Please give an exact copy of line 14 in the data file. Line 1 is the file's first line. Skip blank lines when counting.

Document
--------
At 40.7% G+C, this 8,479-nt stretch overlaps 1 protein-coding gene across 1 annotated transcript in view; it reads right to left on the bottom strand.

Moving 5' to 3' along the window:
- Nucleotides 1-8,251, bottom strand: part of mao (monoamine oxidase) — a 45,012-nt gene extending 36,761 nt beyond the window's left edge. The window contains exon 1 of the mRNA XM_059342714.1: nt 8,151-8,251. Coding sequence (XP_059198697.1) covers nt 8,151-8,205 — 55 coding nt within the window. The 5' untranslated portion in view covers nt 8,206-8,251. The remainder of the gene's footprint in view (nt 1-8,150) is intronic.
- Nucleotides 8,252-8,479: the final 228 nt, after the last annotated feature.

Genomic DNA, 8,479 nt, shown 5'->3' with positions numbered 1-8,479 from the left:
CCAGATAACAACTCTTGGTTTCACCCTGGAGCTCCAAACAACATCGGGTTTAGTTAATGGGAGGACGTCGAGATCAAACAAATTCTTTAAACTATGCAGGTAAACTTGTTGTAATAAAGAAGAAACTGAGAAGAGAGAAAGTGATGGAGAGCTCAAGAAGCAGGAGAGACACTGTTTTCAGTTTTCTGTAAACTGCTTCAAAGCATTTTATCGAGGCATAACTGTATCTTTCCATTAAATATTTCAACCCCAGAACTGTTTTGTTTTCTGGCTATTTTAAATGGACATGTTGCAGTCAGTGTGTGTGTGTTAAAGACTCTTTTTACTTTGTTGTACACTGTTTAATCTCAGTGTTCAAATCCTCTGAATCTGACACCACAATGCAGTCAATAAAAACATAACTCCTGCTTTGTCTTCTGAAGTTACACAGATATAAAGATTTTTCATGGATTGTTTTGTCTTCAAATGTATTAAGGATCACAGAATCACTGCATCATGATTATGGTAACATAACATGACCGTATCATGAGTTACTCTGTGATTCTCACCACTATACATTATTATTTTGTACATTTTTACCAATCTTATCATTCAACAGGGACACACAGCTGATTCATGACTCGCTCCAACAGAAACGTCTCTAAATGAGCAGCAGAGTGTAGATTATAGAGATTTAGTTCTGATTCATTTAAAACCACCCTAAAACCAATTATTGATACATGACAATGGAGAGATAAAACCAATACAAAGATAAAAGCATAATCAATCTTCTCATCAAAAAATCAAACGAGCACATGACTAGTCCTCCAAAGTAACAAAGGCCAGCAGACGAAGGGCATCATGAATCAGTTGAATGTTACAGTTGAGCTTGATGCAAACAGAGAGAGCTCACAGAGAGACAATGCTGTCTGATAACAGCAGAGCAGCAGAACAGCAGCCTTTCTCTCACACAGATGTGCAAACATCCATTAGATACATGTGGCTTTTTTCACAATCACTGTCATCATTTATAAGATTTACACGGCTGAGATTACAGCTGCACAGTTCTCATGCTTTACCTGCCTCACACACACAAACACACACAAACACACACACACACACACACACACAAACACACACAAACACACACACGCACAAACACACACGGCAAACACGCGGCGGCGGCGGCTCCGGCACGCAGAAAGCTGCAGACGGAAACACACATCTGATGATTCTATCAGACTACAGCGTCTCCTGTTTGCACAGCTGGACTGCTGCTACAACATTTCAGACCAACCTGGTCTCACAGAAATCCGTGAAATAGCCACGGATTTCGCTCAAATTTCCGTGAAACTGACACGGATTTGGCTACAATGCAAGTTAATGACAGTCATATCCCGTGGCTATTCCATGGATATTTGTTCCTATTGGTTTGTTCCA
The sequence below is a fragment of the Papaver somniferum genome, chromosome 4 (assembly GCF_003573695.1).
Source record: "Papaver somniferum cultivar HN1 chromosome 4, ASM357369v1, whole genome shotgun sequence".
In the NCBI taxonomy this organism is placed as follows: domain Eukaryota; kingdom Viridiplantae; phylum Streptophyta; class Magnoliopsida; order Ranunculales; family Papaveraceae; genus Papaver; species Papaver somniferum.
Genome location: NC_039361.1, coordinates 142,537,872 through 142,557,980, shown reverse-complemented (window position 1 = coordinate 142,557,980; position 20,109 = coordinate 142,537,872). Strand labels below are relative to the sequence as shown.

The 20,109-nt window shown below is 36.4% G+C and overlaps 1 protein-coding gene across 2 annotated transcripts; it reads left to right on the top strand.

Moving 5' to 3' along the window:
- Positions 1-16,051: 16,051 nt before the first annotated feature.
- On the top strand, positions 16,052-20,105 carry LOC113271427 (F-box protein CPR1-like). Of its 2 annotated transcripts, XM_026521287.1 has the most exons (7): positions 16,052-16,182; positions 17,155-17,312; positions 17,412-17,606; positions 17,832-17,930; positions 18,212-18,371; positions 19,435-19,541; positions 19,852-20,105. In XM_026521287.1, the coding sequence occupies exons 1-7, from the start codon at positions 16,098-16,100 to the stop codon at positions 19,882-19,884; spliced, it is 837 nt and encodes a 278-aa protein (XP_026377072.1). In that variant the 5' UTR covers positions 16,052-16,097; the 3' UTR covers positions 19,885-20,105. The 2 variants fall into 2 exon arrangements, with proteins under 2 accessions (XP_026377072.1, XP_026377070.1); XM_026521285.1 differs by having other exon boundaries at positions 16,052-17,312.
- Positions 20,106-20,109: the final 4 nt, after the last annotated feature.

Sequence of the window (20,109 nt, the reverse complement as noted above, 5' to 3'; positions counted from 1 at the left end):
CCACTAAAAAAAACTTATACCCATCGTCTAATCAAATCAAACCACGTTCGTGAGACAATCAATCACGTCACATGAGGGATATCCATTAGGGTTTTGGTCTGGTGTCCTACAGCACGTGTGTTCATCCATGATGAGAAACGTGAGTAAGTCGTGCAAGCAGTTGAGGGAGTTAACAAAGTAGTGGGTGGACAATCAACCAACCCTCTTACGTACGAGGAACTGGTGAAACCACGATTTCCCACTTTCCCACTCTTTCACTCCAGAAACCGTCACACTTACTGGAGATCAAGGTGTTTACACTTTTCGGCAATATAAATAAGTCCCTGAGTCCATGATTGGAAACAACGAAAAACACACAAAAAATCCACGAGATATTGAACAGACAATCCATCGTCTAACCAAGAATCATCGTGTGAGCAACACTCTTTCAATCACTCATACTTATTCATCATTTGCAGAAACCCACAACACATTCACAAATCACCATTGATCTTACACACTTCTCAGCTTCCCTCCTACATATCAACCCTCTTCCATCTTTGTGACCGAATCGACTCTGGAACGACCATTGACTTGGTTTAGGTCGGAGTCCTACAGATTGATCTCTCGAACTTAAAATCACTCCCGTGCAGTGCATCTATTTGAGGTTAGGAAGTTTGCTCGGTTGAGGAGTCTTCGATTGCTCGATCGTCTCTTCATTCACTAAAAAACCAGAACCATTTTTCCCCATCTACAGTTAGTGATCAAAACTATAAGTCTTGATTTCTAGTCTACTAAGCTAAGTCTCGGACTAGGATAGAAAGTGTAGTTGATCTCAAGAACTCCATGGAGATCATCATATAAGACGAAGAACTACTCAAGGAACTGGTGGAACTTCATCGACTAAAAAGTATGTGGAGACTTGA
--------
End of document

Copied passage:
- On the top strand, positions 16,052-20,105 carry LOC113271427 (F-box protein CPR1-like). Of its 2 annotated transcripts, XM_026521287.1 has the most exons (7): positions 16,052-16,182; positions 17,155-17,312; positions 17,412-17,606; positions 17,832-17,930; positions 18,212-18,371; positions 19,435-19,541; positions 19,852-20,105. In XM_026521287.1, the coding sequence occupies exons 1-7, from the start codon at positions 16,098-16,100 to the stop codon at positions 19,882-19,884; spliced, it is 837 nt and encodes a 278-aa protein (XP_026377072.1). In that variant the 5' UTR covers positions 16,052-16,097; the 3' UTR covers positions 19,885-20,105. The 2 variants fall into 2 exon arrangements, with proteins under 2 accessions (XP_026377072.1, XP_026377070.1); XM_026521285.1 differs by having other exon boundaries at positions 16,052-17,312.